Delayed Starts & Booster Mandates: A Mixed B-School Response To The ‘Omicron Semester’

Had it been a more typical semester, students at Rice University would have likely spent much of Saturday (January 22) inside, discussing business trends and issues with their instructor and a full room of classmates. That’s the way it was starting to look at the end of last fall, as the business school started returning to more pre-pandemic operations.

And it’s how Peter Rodriguez, dean of Rice’s Jones Graduate School of Business, feels it best fulfills its promise to its students.

“We believe, based on our experience, that the quality of the learning experience is much higher when you have the ability to dialogue about issues in business, especially those around leadership decisions and strategy. You can’t quite accomplish that in the same way online,” Rodriguez tells Poets&Quants.

“It’s also true that, over a long period of time, the connections amongst students are weaker if we can’t be in person. And that diminishes the experience.”

Peter Rodriguez Rice Jones Dean

Peter Rodriguez


But January was anything but normal for Rice and business schools around the country – even by pandemic standards. Omicron, the latest variant of the Coronavirus, is magnitudes more contagious than Delta which was magnitudes more contagious than any other previous variant.

It hit business schools fast and hard, just as they were preparing to welcome students from around the country back to their campuses after winter break. Rice reverted back to remote learning for the first two weeks of the spring semester, before resuming in-person classes today (January 24.) The hope was to give omicron a chance to burn itself out while the school prepared to enter a new stage of Coronavirus response: One that focused more on management than on avoidance or containment.

“With the requirements we have in place now, we feel much more comfortable being able to ensure a safe campus,” Rodriguez says. “Therefore, we’re probably going to be a little bit more lenient about mask requirements and capacity constraints than we have been in the past …  Based on what we see and based on the advice we’ve gotten from medical experts and the Texas Medical Center, we think the second half of February will look much more normal. We hope that by then we are back to doing more in-person activities and back to delivering classes in a way that we think works best.

“My gauge is that the university is ready, for the most part, to treat COVID more as a management issue and something we will live with rather than something we will try to avoid.”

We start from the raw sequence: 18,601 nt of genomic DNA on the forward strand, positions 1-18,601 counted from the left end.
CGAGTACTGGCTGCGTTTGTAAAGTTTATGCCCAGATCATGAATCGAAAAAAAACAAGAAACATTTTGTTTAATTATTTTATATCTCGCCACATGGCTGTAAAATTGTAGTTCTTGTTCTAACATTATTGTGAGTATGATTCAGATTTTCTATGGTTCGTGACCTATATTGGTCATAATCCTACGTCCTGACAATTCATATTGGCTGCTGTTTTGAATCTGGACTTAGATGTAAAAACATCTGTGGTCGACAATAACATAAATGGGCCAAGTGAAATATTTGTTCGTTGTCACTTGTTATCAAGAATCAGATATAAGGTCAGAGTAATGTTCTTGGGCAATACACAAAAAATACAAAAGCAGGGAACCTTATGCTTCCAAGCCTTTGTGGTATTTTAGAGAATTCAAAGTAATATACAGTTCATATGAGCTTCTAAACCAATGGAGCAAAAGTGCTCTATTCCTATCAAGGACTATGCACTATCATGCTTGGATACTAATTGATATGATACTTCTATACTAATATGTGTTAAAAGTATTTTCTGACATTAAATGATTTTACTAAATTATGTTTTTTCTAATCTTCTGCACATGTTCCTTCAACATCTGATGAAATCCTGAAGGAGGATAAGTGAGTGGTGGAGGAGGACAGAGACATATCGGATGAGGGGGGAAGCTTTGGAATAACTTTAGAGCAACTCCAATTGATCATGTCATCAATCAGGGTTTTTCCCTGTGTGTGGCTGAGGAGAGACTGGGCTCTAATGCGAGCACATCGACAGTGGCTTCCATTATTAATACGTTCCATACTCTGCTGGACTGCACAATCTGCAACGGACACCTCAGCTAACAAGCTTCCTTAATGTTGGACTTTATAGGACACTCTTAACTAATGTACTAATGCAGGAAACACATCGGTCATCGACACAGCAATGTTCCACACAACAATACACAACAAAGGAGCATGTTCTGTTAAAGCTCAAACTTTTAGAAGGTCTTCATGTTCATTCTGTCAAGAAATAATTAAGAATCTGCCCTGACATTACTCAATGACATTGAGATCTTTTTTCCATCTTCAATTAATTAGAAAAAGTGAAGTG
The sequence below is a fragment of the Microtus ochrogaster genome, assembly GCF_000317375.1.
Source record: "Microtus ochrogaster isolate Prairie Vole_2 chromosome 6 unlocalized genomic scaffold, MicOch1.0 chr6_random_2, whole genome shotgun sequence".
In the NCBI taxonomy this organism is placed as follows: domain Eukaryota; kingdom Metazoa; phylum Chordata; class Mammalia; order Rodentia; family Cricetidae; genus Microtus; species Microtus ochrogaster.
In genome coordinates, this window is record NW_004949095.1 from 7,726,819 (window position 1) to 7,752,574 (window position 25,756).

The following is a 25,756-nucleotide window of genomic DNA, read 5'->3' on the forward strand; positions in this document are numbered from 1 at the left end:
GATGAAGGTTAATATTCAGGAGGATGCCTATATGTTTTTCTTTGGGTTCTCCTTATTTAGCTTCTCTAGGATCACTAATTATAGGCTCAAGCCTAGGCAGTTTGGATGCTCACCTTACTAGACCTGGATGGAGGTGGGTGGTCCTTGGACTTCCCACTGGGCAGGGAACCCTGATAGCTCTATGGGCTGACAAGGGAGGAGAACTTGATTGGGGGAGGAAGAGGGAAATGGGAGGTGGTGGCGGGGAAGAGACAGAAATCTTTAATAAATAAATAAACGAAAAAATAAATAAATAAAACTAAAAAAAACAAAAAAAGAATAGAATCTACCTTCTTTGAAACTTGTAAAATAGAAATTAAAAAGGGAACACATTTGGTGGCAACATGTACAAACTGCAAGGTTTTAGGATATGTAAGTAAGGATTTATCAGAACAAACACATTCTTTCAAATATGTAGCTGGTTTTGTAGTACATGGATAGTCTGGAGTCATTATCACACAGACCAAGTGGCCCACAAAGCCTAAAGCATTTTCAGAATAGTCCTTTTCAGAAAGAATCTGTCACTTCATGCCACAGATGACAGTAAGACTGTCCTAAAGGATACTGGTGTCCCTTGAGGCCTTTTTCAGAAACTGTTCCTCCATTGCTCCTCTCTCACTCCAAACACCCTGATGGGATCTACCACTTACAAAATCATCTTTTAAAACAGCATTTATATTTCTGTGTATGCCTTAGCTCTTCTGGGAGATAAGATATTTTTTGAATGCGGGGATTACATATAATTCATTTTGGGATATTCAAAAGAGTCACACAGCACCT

Despite hopes that they’d be returning to pre-pandemic modes of operation, business schools this month are navigating a slippery return to campus in omicron’s explosive spread. Students are testing positive at a higher rate than any other time during the pandemic and sparking clustered breakouts on campuses.

Harvard University, for example, reported 970 new infections the first week of January, even before the full student population had reported back to campus. Its case count was 140 the first week after Thanksgiving. Duke University, home of the Fuqua School of Business, reported 714 positives and a 4.5% positivity rate its first week of testing while Northwestern University, home of the Kellogg School of Management, had 936 positives – nearly half of those were undergrad students (439) while another 351 were graduate students.

A student wears a surgical mask in a classroom at Rice University's Jones Graduate School of Business.

A student wears a surgical mask in a classroom at Rice University’s Jones Graduate School of Business. (Courtesy photo)

In response, business schools, following the lead of their home universities, responded in one of three ways: They delayed their spring start dates, moved instruction online temporarily, or charged ahead with in-person learning as scheduled, relying on ramped up testing and a re-commitment to masking indoors.

Last week, Poets&Quants examined the semester or quarter plans of the top 25 business schools to see how they were responding to the “omicron semester.” Most (but not all) now require vaccines and 19 require booster shots. Almost all require masks indoors. We found that four schools delayed their semester or quarter start dates while 19 moved instruction online for a set period of time. Seven schools resumed in-person instruction as scheduled. (See table below and on page 2).

One thing seems clear: Even as schools ramped up their responses for this omicron surge, there is a change coming in how schools deal with coronavirus: One focused more on management, rather than containment.

Next page: Delayed starts and online pivots in omicron response

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